RedHat offers a freely available product; an amazingly good codebase available for anyone to download. Then, in addition to offering support for this product RedHat provides a wide range of additional services offered as add-ons to effectively make things easier for businesses. Note what this does not mean. This does not yield a sub-standard or crippled free open source code. The free source code is every bit as powerful and is the basis on which RedHat builds everything else. Rather than maintaining a separate and “better” product RedHat takes away the pain of compiling and building the finished product. Then they offer support for this product (everyone sticks on this part)…and they offer additional services focused on specific market segments.
This is a brilliant strategy for a number of reasons. This approach still supports and encourages open source completely. This provides anyone and everyone regardless of the size of their business or their revenue the opportunity to use incredibly powerful software. This allows a global community the opportunity to find and improve the software and to implement improvements that meets the goals and needs of the majority. This strategy empowers people. And this strategy also allows a successful business to be built around this product. But this is just the beginning. Structuring things in this way paves the way for other businesses to find success and also be built on this same amazing source code.
RedHat is more than a support company. RedHat is an open source company that empowers people regardless of size. They have turned an industry on its head and revolutionized the way software could be released for free and still be profitable. This strategy, this complete strategy, can be replicated. This is how you can be successful today replicating the RedHat model. Look at the bigger picture. Don’t neglect the community. Don’t cripple the core open source code. Build supporting services to meet specific needs. Empower people.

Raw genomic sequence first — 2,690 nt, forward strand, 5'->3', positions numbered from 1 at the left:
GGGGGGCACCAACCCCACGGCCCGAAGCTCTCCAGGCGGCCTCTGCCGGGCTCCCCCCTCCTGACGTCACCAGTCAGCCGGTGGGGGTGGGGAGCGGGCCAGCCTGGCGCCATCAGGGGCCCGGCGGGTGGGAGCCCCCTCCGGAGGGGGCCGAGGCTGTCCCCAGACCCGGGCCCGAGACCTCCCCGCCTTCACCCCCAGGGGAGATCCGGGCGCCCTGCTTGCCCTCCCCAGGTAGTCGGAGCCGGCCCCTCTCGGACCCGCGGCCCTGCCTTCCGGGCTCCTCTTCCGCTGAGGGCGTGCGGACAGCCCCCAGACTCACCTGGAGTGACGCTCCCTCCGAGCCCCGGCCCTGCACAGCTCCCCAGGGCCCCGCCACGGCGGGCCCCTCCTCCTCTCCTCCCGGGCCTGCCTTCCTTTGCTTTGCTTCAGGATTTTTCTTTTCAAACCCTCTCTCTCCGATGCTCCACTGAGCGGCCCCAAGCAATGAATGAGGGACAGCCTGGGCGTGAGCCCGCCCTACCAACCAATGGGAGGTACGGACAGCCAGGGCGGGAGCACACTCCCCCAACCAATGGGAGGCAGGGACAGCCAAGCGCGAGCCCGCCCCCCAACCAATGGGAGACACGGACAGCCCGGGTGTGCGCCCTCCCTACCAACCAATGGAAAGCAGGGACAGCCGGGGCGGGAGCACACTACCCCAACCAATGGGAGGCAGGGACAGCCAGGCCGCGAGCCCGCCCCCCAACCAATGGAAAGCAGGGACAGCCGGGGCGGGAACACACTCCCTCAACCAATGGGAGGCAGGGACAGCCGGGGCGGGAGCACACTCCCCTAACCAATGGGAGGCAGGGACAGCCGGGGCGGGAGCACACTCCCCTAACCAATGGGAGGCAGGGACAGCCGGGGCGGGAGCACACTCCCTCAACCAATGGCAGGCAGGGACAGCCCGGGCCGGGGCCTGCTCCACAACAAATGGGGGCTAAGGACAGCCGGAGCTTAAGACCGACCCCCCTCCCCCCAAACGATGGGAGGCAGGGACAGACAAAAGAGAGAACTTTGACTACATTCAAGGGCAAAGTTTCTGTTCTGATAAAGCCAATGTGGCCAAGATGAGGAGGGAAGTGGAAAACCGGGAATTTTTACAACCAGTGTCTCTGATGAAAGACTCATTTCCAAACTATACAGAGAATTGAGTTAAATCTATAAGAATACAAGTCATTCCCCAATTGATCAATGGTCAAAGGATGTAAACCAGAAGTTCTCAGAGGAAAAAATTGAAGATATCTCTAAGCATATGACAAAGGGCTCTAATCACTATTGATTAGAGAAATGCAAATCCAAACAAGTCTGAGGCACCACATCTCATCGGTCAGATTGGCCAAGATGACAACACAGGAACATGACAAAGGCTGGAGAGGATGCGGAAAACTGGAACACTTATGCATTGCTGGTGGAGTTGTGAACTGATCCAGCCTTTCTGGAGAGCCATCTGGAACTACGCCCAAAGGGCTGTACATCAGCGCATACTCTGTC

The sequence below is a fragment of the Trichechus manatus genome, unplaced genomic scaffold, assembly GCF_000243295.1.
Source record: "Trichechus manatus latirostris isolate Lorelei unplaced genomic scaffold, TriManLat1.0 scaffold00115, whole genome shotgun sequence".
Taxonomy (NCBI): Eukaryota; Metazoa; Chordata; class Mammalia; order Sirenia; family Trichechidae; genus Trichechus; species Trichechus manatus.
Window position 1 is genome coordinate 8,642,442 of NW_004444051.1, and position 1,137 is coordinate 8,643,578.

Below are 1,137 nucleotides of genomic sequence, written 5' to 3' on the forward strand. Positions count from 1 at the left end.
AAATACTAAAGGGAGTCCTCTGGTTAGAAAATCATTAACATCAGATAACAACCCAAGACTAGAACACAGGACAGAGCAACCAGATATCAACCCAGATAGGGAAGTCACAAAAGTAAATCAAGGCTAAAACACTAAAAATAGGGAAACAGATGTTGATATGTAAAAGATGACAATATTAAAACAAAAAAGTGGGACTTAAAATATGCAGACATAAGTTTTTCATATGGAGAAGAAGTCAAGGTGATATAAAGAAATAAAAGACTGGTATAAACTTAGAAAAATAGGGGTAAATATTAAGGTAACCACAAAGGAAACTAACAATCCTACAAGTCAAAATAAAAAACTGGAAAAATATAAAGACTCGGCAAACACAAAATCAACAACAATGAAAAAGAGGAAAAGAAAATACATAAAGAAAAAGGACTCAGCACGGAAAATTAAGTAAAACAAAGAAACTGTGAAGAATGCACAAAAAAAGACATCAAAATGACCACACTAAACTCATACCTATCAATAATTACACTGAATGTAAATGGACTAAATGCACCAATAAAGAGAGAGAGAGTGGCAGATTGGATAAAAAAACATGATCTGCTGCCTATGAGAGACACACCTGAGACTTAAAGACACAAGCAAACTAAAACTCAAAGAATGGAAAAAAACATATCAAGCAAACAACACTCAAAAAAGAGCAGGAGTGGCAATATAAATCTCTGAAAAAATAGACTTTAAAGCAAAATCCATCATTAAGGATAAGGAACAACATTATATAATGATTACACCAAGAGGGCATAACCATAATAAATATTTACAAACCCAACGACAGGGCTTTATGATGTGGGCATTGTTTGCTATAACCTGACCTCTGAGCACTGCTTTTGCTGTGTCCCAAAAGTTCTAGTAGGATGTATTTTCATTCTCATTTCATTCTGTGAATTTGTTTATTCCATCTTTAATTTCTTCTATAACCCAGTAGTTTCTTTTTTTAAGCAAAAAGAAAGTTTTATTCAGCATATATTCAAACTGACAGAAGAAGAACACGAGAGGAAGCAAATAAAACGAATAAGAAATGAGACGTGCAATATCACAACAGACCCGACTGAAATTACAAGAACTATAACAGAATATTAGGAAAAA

I love talking to people and listening to them as they share their story with me. I find it fascinating to hear about what they do, what they work on, how they live, and what they love. There’s always one thing I notice when I have these conversations. When you ask someone what they do you will most often get some story about how they make money. Inevitably the question of what someone does is intrinsically tied to their bank balance. But if that’s the case then you’re asking the wrong question.
I’ve seen many posts before suggesting alternatives to the question about what someone does which will give you a better answer or a more enlightening response. I love those suggestions because that’s when something different happens. That’s the moment I notice something different.
Ask a better question, get a better answer.
Ask someone what they love, or ask someone what a perfect day might look like to them (and feel free to specify that it does not need to even be related to work) and watch the reaction and response you get. You’ll immediately see what I’m referring to. They don’t rattle off some answer related to how they pay their mortgage. No, instead you’ll see a passion ignite in their eyes, you’ll hear a lift in their voice, maybe even a smile will slowly emerge across their face. This is golden. This is why I love to listen to people share their story. I enjoy hearing what people are passionate about. I especially enjoy watching them get excited and feeling that excitement start to resonate in my own spirit. Because in this moment, in that flicker of a spark, you connect with someone on a deeper level.
Their passion, their excitement, their eagerness to share with you something they deeply care about and love is contagious. When you’re passionate about something and you share it with someone else you have the opportunity to go much further than answering the “what” question, you answer the “why” question. Did you catch that? Your motivation and energy to accomplish something which answers your “why” can resonate with others.
Imagine this with me now. What happens if you were to spend time each day sharing your passion, and your driving force with others. This contagious spark spreads. Your passion leaps from person to person, motivating, inspiring, and engaging. Those individuals in turn will share that passion and that experience with another, and another, and another. Suddenly what started as your vision, and your passion, a single solitary flame burning inside you is now a raging inferno spreading farther and faster than you ever imagined. Now you’re no longer alone, now you are a group of individuals brought together by a common goal, a common purpose and a common passion…wait, does that last sentence sound familiar? It should. I used a similar sentence once before in a previous post, only this time I’ve left off the first three words. Here is my previous sentence: